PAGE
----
Friday, August 24, 2012


It's August 24th, and I feel like my month of solitude is ending too soon.  I had this romantic idea, I suppose, of wandering quietly through the lovely labyrinth of solitude.  I created a fantasy of solitude that was ethereal and elegant.  I think that in my silly little head I was wearing a 19th century gown and going on a little walk through the trees to sit on a patch of grass and read poetry or gaze meaningfully into a reflective pond at my feet. 

Reality is a bit more jarring and much less romantic.

It is 6:10 in the morning as I sit here at my dining room table.  I am gulping my coffee out of a brown mug.  My hair is a mess.  I am wearing an old pink t-shirt and Nike running shorts from high school.  I pretend I am alone, but my little white dog is sitting at my feet whining, with a shameful cone around her head and a leg both broken and sporting a gaping, raw wound.  There is no patch of grass upon which to sit, no poetry book beside me, no reflective pond at my feet, and certainly no lovely gown.  I am alone, yes, but I feel ugly and bleary-eyed-tired and slightly disillusioned. 

Yet, I soldier on through my shattered fantasy castle-in-the-sky.  I have managed to squeeze in solitude most days, but I have had to settle with the idea that I can sequester myself away just thirty minutes in the morning before everyone wakes up.  I long for the whole hour, but that would mean a either giving up exercise or a 4:45 alarm, and I am not sure that even solitude is worth that early of a morning.  The thirty minutes that I settle my soul into, while not perfect, is healing.

I feel like I am finally coming to a place in my life where I am allowing myself to nurture myself for myself as I am, not as I think I should be.  This month I read the books Quiet: The Power of Introverts in a World That Can't Stop Talking by Susan Cain and Introverts in the Church: Finding Our Place  in an Extroverted Culture by Adam McHugh.  I resonated with these books in a very deep and stirring way.  I worried that reading these books would pigeonhole me with a label--introvert--and then the weight that the word carries.  Instead, I feel like a little bird who has been set free to be myself.  I love people--I do.  While sometimes I fling out an extroverted persona that exhausts me, I do love the intimacy that is woven in the threads of connecting and listening and sharing.  However, I cannot connect and listen and share unless I have recharged alone.  It doesn't really make sense to me.  Many times it is incredibly frustrating to me.  But that's who I am.  Therefore, it is absolutely imperative that I carve that time to myself.  Alone.  And I struggle against it.  I fight it.  I actually find that I thrust myself, on crazy purpose, into situations that tap out every ounce of energy.  But I have been doing this less, lately, and so the seamstress of my soul has had a little more time to perch on her stool and sew me up a bit.  I find myself more present, less impatient, calmer.  I note and enjoy the world around me while I walk Jack to school.  I hold Amélie's hand and walk slower, without purpose, while the two of us walk back home.  I bury my nose into Jack's sweet head and just breathe when he sleepily curves himself into my lap.  I taste the coffee I am sipping.  I hear the baby cardinals chirping outside of Jack's window.  I soak in the pink-stained morning sky and smell the faint promise of rain.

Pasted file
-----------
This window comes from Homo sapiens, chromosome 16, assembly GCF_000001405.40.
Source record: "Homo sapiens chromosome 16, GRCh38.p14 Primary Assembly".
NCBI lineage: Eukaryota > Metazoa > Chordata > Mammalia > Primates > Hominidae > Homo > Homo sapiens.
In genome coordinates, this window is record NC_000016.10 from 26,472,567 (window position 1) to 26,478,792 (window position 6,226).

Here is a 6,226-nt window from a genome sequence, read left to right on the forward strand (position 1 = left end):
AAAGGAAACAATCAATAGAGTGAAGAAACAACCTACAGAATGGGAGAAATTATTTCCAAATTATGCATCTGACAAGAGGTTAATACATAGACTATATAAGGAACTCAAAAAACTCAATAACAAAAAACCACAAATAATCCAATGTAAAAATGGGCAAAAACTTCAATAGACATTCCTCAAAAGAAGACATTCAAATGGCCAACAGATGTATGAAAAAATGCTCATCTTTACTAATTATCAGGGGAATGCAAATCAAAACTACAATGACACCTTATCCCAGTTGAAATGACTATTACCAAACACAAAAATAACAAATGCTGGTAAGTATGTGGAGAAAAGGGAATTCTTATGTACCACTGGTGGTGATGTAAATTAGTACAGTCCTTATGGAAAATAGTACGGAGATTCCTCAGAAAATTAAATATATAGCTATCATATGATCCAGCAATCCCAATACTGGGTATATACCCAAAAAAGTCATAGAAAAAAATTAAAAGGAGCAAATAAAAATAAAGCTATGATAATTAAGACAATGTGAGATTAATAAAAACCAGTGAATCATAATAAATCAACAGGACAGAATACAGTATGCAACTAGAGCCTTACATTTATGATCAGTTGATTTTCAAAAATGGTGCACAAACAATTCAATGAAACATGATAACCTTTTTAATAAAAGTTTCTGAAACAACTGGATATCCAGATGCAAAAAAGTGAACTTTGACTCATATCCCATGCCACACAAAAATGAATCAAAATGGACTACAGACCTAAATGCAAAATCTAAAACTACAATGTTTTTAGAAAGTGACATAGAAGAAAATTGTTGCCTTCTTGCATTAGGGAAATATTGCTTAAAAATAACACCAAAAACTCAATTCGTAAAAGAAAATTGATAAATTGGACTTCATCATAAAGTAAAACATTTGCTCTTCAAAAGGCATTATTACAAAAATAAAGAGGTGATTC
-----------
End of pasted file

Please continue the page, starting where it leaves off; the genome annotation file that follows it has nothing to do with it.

The truth is--I'm a mess.  But I am trying to create around me and within me and through me a beautiful mess, and I can only do that if I sit before the easel of my soul, dip my brush into the soft colors of solitude, and paint. 

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